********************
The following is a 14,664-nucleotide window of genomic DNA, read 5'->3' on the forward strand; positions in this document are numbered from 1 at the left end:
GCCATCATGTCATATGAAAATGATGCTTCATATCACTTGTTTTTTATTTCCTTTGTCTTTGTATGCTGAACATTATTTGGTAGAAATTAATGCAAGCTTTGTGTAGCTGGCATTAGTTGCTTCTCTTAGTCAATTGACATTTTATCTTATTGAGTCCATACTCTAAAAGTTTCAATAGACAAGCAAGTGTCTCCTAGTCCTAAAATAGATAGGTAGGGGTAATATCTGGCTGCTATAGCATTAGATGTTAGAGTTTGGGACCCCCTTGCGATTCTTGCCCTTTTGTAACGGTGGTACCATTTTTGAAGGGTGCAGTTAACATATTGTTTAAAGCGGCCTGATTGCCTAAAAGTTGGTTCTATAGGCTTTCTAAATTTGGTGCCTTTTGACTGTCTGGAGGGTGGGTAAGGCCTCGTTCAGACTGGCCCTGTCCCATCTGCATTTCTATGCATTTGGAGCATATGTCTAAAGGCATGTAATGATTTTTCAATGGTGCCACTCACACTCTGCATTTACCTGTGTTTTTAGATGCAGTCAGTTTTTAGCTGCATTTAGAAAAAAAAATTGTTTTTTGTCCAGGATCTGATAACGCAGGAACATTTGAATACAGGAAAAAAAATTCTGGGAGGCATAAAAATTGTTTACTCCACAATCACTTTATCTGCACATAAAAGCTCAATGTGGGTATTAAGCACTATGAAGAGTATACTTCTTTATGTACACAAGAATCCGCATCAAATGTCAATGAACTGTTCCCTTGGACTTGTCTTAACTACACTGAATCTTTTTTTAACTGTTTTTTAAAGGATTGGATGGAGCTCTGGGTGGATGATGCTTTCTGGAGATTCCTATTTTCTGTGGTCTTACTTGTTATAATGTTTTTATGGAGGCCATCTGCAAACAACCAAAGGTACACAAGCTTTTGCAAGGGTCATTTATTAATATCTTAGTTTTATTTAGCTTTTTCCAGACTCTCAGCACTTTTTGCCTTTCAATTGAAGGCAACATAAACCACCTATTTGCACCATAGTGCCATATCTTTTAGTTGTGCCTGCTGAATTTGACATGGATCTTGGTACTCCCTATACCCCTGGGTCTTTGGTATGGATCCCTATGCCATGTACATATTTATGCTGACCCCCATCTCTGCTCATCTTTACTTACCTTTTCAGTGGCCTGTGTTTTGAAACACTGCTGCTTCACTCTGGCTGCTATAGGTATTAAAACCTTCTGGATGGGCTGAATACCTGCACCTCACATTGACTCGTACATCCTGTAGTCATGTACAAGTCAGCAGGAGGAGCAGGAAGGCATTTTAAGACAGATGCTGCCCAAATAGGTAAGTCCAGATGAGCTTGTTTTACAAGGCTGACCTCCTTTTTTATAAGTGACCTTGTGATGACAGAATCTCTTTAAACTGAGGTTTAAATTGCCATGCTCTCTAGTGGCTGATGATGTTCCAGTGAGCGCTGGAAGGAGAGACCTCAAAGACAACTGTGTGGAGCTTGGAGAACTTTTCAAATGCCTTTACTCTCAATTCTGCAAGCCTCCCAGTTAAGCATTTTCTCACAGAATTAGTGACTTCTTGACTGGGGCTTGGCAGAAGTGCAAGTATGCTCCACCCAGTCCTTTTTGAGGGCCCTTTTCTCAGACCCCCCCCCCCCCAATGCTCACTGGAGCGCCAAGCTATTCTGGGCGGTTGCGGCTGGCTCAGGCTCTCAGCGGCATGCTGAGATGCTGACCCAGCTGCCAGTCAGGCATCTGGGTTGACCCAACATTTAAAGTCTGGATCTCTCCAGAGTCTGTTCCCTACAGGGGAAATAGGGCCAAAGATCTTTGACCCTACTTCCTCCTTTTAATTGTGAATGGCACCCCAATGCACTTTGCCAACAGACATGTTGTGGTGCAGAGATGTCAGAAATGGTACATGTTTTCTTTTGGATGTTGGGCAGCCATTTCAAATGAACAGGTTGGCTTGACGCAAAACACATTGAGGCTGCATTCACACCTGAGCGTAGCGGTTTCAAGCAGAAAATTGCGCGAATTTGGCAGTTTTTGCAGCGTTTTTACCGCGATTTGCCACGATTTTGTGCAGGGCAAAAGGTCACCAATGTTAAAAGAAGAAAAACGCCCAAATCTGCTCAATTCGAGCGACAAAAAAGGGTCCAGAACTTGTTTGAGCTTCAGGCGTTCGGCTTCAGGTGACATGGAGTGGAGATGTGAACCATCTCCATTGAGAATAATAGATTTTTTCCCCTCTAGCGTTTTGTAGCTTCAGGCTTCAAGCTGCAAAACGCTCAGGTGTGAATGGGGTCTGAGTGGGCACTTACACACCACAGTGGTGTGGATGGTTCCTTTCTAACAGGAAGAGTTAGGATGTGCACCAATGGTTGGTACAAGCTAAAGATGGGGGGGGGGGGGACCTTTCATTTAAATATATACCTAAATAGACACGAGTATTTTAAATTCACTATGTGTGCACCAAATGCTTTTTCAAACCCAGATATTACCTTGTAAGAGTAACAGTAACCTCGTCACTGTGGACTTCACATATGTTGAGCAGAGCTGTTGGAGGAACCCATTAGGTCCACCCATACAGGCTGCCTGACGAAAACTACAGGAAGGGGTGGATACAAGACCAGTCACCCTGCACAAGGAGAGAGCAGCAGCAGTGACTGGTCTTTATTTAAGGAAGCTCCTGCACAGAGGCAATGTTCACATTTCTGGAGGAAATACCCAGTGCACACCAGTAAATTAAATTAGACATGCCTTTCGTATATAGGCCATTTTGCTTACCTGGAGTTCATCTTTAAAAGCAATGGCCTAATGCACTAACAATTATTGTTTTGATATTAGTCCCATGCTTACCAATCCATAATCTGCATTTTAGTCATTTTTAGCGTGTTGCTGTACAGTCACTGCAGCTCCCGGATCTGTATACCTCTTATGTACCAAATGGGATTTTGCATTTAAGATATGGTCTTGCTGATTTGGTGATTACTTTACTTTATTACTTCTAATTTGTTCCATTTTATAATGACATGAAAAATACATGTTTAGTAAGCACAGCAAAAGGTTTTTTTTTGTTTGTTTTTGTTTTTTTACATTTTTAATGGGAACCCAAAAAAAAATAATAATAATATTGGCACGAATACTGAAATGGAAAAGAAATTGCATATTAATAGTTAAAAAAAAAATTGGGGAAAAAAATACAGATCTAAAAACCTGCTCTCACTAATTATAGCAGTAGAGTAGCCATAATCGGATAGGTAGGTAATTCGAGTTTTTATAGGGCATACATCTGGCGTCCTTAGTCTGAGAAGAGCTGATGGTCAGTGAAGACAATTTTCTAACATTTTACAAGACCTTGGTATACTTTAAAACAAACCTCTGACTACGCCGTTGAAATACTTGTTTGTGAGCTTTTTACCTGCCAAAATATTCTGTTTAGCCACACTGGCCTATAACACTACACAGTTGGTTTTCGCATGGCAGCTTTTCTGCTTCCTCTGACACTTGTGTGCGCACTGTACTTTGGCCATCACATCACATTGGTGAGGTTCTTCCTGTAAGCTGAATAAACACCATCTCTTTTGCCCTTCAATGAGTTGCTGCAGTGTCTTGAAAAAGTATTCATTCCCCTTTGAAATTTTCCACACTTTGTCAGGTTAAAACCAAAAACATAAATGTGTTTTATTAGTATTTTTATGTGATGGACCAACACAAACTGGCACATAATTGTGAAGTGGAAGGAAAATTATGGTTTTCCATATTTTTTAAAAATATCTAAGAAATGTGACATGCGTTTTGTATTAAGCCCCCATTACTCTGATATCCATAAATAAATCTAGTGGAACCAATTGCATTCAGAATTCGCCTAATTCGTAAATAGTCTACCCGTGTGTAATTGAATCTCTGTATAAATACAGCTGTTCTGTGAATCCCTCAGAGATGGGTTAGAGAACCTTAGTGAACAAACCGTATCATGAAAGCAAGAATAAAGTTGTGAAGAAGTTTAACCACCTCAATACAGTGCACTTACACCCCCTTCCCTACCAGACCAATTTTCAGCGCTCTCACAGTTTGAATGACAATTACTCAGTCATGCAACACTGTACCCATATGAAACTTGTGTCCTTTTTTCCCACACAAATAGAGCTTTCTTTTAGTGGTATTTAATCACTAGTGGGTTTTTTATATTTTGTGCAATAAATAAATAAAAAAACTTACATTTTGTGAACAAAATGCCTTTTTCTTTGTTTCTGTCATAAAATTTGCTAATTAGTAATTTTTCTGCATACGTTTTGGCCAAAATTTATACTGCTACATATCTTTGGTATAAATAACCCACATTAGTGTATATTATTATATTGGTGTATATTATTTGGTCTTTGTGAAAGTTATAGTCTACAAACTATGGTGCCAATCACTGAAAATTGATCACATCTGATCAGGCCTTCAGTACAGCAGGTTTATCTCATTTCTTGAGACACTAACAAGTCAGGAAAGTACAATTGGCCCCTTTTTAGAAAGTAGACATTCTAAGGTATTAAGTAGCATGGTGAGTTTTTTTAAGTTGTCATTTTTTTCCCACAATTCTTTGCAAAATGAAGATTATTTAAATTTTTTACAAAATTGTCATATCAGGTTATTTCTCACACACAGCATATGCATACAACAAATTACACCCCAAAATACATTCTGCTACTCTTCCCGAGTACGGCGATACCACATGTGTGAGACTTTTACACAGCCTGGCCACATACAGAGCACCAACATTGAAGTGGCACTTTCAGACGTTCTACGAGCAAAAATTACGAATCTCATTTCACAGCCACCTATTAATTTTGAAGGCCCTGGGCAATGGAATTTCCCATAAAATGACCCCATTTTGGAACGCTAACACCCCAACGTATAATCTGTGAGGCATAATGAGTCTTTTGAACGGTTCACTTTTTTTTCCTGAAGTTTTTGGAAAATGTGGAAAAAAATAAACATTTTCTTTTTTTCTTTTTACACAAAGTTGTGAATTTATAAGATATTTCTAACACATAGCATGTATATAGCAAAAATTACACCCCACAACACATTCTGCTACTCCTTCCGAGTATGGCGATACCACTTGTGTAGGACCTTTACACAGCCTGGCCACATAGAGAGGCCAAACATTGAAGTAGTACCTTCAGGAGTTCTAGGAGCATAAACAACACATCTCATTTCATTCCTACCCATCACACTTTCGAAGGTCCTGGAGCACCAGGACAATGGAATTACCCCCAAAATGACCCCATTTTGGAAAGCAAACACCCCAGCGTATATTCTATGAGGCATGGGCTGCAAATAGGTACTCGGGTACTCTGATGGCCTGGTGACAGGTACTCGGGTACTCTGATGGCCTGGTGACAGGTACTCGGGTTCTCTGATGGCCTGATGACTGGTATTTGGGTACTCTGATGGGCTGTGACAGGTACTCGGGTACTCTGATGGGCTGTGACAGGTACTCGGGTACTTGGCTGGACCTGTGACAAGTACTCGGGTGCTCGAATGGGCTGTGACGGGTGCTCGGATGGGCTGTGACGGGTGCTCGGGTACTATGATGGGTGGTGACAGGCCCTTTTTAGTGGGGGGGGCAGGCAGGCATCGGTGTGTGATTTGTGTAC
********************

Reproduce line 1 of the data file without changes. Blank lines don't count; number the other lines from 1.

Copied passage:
The following is a 14,664-nucleotide window of genomic DNA, read 5'->3' on the forward strand; positions in this document are numbered from 1 at the left end: